Schools – particularly senior managers – are obsessed by pupil progress, not least because Ofsted inspectors are also obsessed by pupil progress. How many times have you heard ‘an outstanding lesson is one in which outstanding progress is made’? All of this rests on the premise that pupil progress can be modelled in a way that allows us to measure how far up a progression ladder a pupil has moved. I am not convinced that this is possible.
I should be clear that here I am making a distinction between a mark scheme and a progression model. A mark scheme is used to assess a particular piece of work (like an exam question) where – although there are still plenty of grey areas – we might still nonetheless rank work against a set of criteria or against the work of other students.
A progression model, in contrast, is more like the old National Curriculum levels. Here, the criteria are not task-specific. Rather, the levels set out a linear model by which pupils were expected to progress. If you have used phrases such as “Well, he was a Level 4a last year, but this year he is working at Level 4c” then you are placing a child on a progression model where, it is hoped, that the child will move up that ladder from one year to the next.
Let’s consider for a moment how tests tend to work in schools. As pupils work their way through a curriculum, they meet new areas of knowledge. In history, I might teach medieval Britain in Year 7 and then early modern Europe in Year 8. Perhaps in biology pupils work on plants in one term and vertebrates in the next. I think it is fairly normal for pupils to be assessed on each new area they cover, as in Table 1.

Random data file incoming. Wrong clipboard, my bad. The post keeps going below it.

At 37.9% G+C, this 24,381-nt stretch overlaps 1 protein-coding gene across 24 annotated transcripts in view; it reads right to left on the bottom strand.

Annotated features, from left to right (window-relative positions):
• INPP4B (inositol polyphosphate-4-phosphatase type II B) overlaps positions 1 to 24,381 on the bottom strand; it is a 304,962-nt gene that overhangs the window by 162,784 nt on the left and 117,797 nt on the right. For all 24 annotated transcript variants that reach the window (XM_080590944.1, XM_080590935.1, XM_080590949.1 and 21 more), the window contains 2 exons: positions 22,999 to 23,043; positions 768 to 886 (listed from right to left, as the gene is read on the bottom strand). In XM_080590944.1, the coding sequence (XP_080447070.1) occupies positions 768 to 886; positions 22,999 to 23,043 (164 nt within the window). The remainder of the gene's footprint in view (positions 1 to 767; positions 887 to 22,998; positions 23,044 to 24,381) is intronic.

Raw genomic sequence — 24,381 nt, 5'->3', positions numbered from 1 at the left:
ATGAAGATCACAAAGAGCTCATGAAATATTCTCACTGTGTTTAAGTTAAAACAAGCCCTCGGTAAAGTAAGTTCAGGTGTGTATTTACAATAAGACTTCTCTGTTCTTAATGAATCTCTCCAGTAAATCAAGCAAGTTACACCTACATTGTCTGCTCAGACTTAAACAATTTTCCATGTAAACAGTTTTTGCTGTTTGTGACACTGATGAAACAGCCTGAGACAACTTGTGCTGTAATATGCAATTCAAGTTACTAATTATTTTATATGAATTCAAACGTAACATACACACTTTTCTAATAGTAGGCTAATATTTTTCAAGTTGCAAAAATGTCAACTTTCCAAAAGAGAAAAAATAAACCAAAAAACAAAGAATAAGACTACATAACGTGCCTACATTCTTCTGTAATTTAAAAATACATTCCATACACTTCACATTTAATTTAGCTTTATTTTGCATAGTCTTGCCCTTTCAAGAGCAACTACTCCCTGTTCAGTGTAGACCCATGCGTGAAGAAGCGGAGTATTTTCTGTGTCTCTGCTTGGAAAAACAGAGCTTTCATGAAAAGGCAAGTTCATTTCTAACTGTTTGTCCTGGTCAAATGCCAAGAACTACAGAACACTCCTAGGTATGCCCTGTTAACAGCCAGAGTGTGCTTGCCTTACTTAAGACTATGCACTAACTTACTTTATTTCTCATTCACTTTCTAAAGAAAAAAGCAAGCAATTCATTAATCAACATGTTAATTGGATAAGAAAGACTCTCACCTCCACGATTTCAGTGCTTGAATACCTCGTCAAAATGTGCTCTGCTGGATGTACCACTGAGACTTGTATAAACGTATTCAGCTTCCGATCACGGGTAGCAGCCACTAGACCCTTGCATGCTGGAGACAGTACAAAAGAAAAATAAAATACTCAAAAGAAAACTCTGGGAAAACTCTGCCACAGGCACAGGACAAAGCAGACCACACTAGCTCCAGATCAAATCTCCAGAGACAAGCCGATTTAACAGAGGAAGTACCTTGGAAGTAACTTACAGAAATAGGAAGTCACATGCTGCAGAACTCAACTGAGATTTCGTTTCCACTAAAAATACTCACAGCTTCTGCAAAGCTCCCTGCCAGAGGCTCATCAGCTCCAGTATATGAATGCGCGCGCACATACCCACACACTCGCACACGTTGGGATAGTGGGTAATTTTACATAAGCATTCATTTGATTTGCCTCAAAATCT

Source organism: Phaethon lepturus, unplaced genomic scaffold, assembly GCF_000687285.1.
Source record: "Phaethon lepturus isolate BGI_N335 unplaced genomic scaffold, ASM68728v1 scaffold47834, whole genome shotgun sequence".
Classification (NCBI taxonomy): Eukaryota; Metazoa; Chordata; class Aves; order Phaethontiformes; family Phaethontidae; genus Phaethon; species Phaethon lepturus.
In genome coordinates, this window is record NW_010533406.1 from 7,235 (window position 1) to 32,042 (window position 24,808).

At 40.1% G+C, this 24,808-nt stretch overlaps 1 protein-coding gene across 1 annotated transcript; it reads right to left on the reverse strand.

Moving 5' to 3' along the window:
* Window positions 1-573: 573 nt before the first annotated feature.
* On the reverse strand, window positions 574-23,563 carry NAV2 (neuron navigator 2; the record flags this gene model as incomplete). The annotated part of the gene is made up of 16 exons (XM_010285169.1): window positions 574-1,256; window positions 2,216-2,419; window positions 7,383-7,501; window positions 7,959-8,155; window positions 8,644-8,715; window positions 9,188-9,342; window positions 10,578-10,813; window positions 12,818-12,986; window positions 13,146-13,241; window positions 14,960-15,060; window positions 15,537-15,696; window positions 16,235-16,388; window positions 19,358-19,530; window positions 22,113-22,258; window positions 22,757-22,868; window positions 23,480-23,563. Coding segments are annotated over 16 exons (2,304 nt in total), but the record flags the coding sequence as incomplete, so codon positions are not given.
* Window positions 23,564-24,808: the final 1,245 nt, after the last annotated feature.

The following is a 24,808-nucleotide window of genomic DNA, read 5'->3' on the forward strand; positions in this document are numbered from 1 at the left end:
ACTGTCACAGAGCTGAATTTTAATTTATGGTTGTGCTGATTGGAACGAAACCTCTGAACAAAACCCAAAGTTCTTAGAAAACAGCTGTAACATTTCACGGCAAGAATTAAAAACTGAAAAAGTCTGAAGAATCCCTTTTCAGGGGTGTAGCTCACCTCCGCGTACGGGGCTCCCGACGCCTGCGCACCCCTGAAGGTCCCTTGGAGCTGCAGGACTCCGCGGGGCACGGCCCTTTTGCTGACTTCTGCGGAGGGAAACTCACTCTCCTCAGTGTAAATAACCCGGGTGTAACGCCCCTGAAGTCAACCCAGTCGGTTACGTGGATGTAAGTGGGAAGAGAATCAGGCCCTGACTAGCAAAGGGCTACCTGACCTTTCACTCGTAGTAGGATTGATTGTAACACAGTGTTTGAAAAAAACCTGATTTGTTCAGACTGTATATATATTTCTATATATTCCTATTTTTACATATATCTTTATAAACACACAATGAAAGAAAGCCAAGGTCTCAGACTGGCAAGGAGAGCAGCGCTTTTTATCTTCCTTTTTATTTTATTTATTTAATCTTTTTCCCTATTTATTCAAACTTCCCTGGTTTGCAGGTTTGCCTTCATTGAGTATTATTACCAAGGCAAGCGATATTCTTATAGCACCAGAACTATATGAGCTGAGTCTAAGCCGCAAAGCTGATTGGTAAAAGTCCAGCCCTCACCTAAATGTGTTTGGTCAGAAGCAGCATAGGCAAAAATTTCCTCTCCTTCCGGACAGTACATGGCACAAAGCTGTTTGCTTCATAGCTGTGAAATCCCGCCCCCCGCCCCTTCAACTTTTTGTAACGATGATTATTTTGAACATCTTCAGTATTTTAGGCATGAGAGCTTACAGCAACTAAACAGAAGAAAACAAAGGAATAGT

There is, however, a fundamental problem with this model. Let’s say a pupil scores a Level 4 on medieval Britain and a Level 5 on early-modern Europe. Has that pupil made progress? Well, the answer is we do not know. In order to measure whether someone has got better at something, the thing they are getting better at has to remain the same. Knowledge of medieval Britain is not the same as knowledge of early-modern Europe, and therefore we cannot state that a pupil has made progress if they got a Level 4 for the former and a Level 5 for the latter. Indeed, a pupil might get a Level 4 on medieval Britain and then a Level 3 on early-modern Europe and still be making progress, as they have gained knowledge of a new curriculum area (early-modern Europe). In order for us to have a progression model like National Curriculum levels, the yardstick against which pupils are measured has to remain constant. If the yardstick shifts, then we cannot state whether or not a pupil is progressing up that progression model. In short, the whole basis of the model in Table 1 is flawed as the thing that pupils are supposed to get better at changes.
This immediately means that a progression model such as National Curriculum levels is a priori going to fail. National Curriculum levels could have worked if the curriculum area remained constant throughout all of school. If all I ever taught was medieval British history (and the same bits of medieval British history) then it could work because there is a constant body of knowledge against which pupils can be assessed, as in Table 2.